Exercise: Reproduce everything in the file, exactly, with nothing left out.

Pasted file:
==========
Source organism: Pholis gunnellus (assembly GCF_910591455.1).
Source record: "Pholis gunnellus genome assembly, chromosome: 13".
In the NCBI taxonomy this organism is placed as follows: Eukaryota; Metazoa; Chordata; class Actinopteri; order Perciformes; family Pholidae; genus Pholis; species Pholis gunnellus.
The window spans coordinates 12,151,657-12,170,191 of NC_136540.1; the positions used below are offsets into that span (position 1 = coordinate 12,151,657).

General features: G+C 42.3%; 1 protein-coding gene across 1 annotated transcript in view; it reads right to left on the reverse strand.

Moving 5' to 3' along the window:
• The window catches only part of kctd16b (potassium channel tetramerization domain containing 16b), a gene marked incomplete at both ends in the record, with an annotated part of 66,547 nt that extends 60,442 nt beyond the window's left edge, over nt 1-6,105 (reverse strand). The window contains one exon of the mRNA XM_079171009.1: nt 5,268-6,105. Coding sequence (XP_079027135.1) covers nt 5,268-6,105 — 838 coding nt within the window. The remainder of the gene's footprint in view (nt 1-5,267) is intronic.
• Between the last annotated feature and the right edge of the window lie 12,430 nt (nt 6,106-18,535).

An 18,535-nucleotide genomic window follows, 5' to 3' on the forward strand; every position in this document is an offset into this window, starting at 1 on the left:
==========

Source organism: Pholis gunnellus (assembly GCF_910591455.1).
Source record: "Pholis gunnellus genome assembly, chromosome: 13".
In the NCBI taxonomy this organism is placed as follows: Eukaryota; Metazoa; Chordata; class Actinopteri; order Perciformes; family Pholidae; genus Pholis; species Pholis gunnellus.
The window spans coordinates 12,151,657-12,170,191 of NC_136540.1; the positions used below are offsets into that span (position 1 = coordinate 12,151,657).

General features: G+C 42.3%; 1 protein-coding gene across 1 annotated transcript in view; it reads right to left on the reverse strand.

Moving 5' to 3' along the window:
• The window catches only part of kctd16b (potassium channel tetramerization domain containing 16b), a gene marked incomplete at both ends in the record, with an annotated part of 66,547 nt that extends 60,442 nt beyond the window's left edge, over nt 1-6,105 (reverse strand). The window contains one exon of the mRNA XM_079171009.1: nt 5,268-6,105. Coding sequence (XP_079027135.1) covers nt 5,268-6,105 — 838 coding nt within the window. The remainder of the gene's footprint in view (nt 1-5,267) is intronic.
• Between the last annotated feature and the right edge of the window lie 12,430 nt (nt 6,106-18,535).

An 18,535-nucleotide genomic window follows, 5' to 3' on the forward strand; every position in this document is an offset into this window, starting at 1 on the left: